Each season brings specific challenges to rooftop safety. We’ve blogged about the most effective precautions to take in the summer, as well as the importance of protective eyewear when the sun is especially relentless. But what about tried-and-true guidelines to follow all year long?
We’ve got you covered. From preparing well for your climb to the top, to being smart both while you’re up there and on the trip back down, here are tips for working safely on the roof, all year long.
When to go
Don’t head to the roof if it’s wet, when you’re more likely to slip, or when it’s dark, when your visibility will be limited. The early morning hours, after the sun is up, offer the best rooftop time, with mitigated heat and plenty of light.
What to wear
Dress in clothes that allow easy movement but aren’t too loose––you don’t want to worry about a sleeve or pant leg getting hooked on a piece of equipment or part of the building itself that happens to jut out. Wear comfortable shoes featuring soles with dependeable traction. Gloves often come in handy, especially when you’re climbing a ladder and need help with a firm grip. Always top it all off with a helmet, which can be a literal lifesaver in the event of a fall.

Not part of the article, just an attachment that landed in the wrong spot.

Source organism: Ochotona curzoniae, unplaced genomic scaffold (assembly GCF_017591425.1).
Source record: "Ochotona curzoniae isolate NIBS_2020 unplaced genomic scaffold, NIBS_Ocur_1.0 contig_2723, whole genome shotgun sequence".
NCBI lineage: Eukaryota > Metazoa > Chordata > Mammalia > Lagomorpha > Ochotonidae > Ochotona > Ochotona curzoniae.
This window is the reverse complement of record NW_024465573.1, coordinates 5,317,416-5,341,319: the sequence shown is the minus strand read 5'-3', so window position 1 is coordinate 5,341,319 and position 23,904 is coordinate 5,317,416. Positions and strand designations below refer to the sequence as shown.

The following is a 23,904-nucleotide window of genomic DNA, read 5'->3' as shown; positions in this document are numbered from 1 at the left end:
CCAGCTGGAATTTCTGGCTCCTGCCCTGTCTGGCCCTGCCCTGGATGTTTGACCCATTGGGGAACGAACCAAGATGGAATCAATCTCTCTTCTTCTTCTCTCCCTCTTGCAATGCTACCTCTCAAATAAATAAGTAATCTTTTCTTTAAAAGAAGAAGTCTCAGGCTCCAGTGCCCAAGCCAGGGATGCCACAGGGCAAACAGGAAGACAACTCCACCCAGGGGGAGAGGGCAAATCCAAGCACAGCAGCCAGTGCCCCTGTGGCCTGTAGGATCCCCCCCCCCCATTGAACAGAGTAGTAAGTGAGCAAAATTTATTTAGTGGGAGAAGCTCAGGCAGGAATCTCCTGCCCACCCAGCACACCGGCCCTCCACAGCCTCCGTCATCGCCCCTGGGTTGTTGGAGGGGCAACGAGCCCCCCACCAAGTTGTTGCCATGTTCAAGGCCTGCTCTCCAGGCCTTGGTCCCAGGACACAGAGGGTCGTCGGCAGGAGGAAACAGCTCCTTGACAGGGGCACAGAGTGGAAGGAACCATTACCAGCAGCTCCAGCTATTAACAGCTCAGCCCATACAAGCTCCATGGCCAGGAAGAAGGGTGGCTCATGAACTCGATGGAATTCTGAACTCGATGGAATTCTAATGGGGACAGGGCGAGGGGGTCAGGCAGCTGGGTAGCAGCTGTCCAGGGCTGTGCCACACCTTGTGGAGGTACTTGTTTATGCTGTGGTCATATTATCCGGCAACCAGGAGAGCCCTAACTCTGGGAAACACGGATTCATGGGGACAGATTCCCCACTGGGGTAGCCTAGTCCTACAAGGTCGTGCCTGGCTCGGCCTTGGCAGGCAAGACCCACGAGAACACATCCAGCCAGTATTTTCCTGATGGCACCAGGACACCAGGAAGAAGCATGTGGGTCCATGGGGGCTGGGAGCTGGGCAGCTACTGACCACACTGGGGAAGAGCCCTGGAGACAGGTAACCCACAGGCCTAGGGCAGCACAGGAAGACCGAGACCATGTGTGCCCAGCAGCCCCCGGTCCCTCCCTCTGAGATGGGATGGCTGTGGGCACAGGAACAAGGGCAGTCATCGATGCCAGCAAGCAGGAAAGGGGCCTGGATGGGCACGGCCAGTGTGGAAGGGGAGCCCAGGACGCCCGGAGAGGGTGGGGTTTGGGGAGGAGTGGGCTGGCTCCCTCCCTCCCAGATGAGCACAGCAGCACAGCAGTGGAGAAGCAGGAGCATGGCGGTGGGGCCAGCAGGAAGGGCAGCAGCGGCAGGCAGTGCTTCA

Before you head to the roof, let someone else know you’re going––especially if you’re going alone. If your commercial building has a ladder attached, climb with care. If you’re setting up a ladder, place it on level ground. Make sure your ladder is also far away from any electrical wires and boxes––placing it too close to active wiring creates a real safety hazard that has caused serious injuries for numerous roofers.
The ladder’s angle should be about 75 degrees––that’s approximately one foot for every four feet in height. Brace the ladder at the bottom using plywood or a similar material––or tie it to the structure or a stake in the ground. You’ll also want to attach the top of the ladder to the building––probably using strong rope––so that it can’t fall back.
Falls remain the leading cause of death for construction workers, so take your time on the roof seriously and slowly. We recommend installing Edge Defense™ for optimal safety. Placed around the perimeter of the roof, Edge Defense™ mats contain a network of electrodes that trigger an alarm when the designated weight limit is detected. Bright yellow and UV-coated, the system also offers an additional visual aid to increase awareness of the roof’s edge.
Always climb down facing the ladder. Don’t overload––make multiple trips if necessary in order to confidently climb with tools. Lastly, don’t rush: the few seconds you’d gain aren’t worth the heightened threat of injury.
Roofers, what did we miss? We’d love to hear from you––share your best safety practices on our Facebook page, or tweet your pointers with the hashtag #roofsafety.